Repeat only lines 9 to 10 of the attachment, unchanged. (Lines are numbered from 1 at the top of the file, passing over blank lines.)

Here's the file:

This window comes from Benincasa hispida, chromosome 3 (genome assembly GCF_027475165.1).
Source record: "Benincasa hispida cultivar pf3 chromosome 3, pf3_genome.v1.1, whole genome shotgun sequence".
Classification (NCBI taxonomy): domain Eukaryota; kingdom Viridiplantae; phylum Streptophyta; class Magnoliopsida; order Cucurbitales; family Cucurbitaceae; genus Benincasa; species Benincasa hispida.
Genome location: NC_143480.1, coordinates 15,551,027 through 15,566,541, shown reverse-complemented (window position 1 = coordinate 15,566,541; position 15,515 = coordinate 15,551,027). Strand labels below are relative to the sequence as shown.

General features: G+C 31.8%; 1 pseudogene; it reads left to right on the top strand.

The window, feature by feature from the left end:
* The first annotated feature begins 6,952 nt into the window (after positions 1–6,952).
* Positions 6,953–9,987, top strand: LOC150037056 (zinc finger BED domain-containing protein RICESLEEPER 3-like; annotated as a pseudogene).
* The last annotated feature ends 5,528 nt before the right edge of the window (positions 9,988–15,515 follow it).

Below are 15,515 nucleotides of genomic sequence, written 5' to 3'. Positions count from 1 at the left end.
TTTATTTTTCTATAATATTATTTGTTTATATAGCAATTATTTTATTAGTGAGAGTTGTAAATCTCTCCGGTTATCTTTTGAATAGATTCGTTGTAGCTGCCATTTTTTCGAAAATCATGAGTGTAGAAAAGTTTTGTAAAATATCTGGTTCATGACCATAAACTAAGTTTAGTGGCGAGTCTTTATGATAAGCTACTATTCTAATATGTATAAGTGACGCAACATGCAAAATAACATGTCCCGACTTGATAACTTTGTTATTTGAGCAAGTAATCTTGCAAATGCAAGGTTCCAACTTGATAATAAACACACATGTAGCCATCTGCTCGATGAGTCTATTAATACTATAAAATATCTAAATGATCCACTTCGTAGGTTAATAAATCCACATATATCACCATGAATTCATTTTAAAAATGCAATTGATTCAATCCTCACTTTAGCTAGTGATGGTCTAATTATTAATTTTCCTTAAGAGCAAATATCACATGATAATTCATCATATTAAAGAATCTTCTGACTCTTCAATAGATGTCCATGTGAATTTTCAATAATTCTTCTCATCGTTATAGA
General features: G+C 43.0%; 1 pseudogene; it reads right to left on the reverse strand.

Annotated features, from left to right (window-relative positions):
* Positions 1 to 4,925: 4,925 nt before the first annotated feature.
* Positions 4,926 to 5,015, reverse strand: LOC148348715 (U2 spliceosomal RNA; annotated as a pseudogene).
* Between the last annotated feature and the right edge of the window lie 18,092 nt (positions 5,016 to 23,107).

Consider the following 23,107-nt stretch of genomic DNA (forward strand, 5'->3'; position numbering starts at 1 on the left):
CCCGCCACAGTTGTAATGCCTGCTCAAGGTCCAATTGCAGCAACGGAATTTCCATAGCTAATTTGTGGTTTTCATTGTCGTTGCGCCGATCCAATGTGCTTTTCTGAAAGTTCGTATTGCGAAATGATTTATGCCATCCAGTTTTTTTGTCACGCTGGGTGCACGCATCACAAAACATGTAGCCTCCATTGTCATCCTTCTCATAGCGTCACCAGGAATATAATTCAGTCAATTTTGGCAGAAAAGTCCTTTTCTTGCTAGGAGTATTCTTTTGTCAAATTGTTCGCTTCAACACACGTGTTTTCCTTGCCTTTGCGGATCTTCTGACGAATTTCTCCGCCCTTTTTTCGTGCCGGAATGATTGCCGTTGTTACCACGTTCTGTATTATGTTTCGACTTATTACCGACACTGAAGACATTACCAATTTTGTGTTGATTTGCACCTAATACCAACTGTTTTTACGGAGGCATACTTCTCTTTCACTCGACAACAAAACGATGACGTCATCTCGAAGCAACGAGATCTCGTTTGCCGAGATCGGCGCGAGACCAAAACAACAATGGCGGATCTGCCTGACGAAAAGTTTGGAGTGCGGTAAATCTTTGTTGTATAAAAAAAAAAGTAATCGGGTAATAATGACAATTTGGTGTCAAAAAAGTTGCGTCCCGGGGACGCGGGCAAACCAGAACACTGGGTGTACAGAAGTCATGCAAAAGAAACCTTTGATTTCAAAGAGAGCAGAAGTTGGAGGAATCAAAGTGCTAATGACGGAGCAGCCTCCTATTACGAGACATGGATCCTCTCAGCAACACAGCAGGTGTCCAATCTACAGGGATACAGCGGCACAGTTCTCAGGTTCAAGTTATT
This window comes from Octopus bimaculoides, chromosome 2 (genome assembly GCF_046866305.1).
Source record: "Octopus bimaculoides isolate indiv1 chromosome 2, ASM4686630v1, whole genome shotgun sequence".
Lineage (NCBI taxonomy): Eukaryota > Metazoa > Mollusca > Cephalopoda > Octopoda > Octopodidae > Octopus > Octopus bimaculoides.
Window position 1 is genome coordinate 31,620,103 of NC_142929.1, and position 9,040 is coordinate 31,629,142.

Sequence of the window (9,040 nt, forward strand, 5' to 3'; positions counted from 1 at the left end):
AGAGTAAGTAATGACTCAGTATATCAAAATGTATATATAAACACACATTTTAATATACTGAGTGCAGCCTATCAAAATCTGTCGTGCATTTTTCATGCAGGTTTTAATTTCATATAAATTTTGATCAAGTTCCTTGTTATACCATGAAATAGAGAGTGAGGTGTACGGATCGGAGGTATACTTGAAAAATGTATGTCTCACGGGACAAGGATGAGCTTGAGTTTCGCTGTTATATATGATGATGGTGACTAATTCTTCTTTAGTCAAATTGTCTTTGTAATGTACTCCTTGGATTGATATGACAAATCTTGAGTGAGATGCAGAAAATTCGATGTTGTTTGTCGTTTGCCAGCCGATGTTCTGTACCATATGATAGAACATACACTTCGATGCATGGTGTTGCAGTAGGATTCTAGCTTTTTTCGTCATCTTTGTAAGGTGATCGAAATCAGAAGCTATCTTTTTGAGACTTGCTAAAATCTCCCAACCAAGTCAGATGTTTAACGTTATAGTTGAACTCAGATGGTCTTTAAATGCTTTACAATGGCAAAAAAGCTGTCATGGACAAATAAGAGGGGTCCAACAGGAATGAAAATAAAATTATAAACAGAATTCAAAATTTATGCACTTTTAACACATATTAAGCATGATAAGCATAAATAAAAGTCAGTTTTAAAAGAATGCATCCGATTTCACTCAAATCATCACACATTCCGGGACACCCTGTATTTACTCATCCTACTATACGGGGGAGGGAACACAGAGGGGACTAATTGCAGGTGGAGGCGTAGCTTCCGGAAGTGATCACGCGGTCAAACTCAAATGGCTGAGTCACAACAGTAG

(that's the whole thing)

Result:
* The last annotated feature ends 5,528 nt before the right edge of the window (positions 9,988–15,515 follow it).

Below are 15,515 nucleotides of genomic sequence, written 5' to 3'. Positions count from 1 at the left end.